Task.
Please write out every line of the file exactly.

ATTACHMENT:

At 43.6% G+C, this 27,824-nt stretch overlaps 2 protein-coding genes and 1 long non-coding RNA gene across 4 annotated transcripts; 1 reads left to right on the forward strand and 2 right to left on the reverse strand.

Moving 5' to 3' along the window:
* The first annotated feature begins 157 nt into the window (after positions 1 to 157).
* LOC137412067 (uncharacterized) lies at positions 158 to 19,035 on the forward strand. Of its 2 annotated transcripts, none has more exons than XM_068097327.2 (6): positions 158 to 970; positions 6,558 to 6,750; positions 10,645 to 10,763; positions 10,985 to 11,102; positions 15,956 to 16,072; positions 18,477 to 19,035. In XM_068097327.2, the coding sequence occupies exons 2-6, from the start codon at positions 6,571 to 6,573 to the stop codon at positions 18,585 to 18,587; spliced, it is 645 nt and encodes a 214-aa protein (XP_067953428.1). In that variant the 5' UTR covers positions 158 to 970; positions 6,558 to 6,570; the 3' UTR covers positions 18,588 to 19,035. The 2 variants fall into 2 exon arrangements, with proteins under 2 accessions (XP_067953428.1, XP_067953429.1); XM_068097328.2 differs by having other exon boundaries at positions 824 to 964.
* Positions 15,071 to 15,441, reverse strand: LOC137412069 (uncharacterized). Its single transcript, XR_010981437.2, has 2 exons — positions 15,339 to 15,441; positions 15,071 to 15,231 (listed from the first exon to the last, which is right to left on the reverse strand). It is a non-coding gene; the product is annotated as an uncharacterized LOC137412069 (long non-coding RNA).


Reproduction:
At 43.6% G+C, this 27,824-nt stretch overlaps 2 protein-coding genes and 1 long non-coding RNA gene across 4 annotated transcripts; 1 reads left to right on the forward strand and 2 right to left on the reverse strand.

Moving 5' to 3' along the window:
* The first annotated feature begins 157 nt into the window (after positions 1 to 157).
* LOC137412067 (uncharacterized) lies at positions 158 to 19,035 on the forward strand. Of its 2 annotated transcripts, none has more exons than XM_068097327.2 (6): positions 158 to 970; positions 6,558 to 6,750; positions 10,645 to 10,763; positions 10,985 to 11,102; positions 15,956 to 16,072; positions 18,477 to 19,035. In XM_068097327.2, the coding sequence occupies exons 2-6, from the start codon at positions 6,571 to 6,573 to the stop codon at positions 18,585 to 18,587; spliced, it is 645 nt and encodes a 214-aa protein (XP_067953428.1). In that variant the 5' UTR covers positions 158 to 970; positions 6,558 to 6,570; the 3' UTR covers positions 18,588 to 19,035. The 2 variants fall into 2 exon arrangements, with proteins under 2 accessions (XP_067953428.1, XP_067953429.1); XM_068097328.2 differs by having other exon boundaries at positions 824 to 964.
* Positions 15,071 to 15,441, reverse strand: LOC137412069 (uncharacterized). Its single transcript, XR_010981437.2, has 2 exons — positions 15,339 to 15,441; positions 15,071 to 15,231 (listed from the first exon to the last, which is right to left on the reverse strand). It is a non-coding gene; the product is annotated as an uncharacterized LOC137412069 (long non-coding RNA).